For years Mac owners have been able to take comfort from the fact that, on balance, their device is less vulnerable to security scams than PCs using other operating systems. That included protection from ransomware – until now. Security analysts at Palo Alto Networks recently discovered fully-functional ransomware that’s specifically designed to attack Apple devices. Mac users need to be aware that a ransomware attack is no longer a remote possibility.
KeRanger is the ransomware that’s causing concern. It’s thought to be the first live ransomware designed for the Mac. Kaspersky Labs first came across it in 2014, but back then it wasn’t fully operational and wasn’t considered a danger at that time. Now KeRanger is considered more dangerous, and perhaps at the vanguard of more threatening malware designed to attack Apple products.
It’s spread via torrenting software, which is designed for file sharing and is often used for distributing pirated music, video and similar, though it also has a range of legitimate uses. The specific software that the malware uses is a legitimate BitTorrent client called ‘Transmission’.
CNet has explained the threat KeRanger poses. It’s an evolving ransomware threat that aims to encrypt the backup data on a user’s device. Typically, the only way to resolve a ransomware attack is to restore your system data from a backup copy. KeRanger prevents this, so that the user has no choice except to pay the ransom in order to recover the data.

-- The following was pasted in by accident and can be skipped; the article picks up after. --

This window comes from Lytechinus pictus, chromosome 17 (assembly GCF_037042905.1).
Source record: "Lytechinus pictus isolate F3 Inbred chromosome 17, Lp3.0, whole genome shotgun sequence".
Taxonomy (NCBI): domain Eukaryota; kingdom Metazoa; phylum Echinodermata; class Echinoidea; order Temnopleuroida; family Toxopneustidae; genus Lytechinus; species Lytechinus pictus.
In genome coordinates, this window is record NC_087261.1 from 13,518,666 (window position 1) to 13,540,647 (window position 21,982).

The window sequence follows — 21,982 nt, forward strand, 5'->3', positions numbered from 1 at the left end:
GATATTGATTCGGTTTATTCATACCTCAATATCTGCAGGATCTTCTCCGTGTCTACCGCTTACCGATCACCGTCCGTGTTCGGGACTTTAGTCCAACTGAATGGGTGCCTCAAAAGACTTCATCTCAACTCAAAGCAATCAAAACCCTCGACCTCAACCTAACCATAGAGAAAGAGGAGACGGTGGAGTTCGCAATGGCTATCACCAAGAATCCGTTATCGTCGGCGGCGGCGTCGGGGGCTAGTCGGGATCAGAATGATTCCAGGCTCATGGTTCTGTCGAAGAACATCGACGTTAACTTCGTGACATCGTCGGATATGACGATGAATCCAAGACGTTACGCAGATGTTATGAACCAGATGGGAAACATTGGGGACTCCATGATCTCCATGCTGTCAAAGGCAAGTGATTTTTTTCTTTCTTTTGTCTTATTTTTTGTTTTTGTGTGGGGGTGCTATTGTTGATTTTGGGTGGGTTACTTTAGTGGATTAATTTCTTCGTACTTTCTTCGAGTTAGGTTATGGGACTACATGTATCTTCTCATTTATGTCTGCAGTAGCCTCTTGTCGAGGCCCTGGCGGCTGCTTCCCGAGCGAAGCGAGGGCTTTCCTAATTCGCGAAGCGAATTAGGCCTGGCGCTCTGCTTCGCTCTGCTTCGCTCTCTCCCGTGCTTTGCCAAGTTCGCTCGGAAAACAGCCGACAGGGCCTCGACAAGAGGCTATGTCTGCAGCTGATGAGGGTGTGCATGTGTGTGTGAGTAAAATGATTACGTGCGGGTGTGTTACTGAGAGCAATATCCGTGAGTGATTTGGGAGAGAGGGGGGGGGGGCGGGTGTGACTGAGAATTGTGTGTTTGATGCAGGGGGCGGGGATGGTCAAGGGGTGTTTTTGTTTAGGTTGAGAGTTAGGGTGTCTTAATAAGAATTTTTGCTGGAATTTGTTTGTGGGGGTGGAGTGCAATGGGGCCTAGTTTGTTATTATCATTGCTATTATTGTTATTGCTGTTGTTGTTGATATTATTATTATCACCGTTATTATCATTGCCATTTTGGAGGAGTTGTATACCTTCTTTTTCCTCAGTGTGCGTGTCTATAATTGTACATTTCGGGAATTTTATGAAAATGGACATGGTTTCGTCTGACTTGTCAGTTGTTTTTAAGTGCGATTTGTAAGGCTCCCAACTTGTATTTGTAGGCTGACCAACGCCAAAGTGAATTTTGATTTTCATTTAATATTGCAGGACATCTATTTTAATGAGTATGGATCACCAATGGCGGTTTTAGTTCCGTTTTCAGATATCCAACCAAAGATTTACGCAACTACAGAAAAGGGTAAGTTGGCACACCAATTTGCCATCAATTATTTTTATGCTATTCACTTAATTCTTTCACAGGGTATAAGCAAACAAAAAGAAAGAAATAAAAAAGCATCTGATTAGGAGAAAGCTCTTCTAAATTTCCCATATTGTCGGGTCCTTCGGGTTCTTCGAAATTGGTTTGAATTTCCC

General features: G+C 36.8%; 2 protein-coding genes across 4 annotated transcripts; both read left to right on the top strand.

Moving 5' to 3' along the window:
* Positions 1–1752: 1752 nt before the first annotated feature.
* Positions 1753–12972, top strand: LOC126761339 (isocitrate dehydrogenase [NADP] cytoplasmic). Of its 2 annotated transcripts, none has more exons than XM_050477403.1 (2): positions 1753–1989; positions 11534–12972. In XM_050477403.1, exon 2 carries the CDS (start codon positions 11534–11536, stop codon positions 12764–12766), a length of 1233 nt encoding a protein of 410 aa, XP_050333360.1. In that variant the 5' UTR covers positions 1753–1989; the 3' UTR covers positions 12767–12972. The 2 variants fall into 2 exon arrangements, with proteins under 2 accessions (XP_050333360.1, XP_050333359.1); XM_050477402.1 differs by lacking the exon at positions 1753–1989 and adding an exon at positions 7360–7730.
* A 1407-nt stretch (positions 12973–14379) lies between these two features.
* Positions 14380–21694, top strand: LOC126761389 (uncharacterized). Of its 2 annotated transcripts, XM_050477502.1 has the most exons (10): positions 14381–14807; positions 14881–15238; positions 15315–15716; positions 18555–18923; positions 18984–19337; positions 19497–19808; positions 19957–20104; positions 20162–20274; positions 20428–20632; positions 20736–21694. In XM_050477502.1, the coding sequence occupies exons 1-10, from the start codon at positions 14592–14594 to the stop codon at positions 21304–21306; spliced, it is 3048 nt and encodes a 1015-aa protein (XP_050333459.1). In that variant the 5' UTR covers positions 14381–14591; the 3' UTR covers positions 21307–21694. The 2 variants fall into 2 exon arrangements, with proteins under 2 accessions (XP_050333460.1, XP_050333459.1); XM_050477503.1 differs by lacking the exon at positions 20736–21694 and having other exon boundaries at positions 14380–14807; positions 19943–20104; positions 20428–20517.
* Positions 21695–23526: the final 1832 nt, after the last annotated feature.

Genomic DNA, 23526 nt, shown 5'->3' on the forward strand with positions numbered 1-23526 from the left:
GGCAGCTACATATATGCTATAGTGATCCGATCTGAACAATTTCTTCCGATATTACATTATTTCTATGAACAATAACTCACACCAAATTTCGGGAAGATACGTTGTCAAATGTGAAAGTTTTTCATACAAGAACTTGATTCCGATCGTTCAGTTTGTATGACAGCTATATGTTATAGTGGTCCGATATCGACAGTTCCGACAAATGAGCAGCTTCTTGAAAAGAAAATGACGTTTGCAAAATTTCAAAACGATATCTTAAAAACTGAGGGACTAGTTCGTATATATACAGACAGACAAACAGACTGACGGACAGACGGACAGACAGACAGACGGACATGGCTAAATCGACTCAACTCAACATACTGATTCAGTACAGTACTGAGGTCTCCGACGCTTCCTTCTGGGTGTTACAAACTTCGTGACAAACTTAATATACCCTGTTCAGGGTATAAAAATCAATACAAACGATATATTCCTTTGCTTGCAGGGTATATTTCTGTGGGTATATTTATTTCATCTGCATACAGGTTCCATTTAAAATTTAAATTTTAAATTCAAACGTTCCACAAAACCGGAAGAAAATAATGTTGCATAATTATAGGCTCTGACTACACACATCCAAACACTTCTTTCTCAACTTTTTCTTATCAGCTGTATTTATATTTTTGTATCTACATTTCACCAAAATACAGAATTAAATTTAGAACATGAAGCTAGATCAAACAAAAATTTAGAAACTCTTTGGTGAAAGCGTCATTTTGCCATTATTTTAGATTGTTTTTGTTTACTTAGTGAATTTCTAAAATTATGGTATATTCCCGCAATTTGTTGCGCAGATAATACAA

Apple has taken various steps in response. It has updated its XProtect antivirus software and withdrawn the security certificate that KeRanger needs to function. Transmission has also taken steps, removing infected versions of their torrenting software so the ransomware can’t be downloaded and spread. But anyone who downloaded the Transmission installer in early 2016 may be at risk. You can go to Palo Alto Network’s website to find out whether your Mac computer has been infected, and what to do to rectify the problem.
The reason ransomware works for cybercriminals is that it’s incredibly difficult for most users to decrypt the hijacked files themselves. Because the consequences of losing all your data are so massive, the scammers exploit that fear. Beating cybercriminals demands preventive measures. Making sure you have strong security in place is the way to go. In the workplace torrenting files should probably be avoided anyway and business owners should make this clear to their staff.
Everyone is vulnerable to cybercriminals and ransomware can be particularly destructive. Making sure your system is protected so you don’t end up paying out to recover from a ransomware attack is something that has to be done. To make sure
your IT systems are safe from ransomware and other malware, give the security professionals at Quikteks a call at (973) 882-4644.
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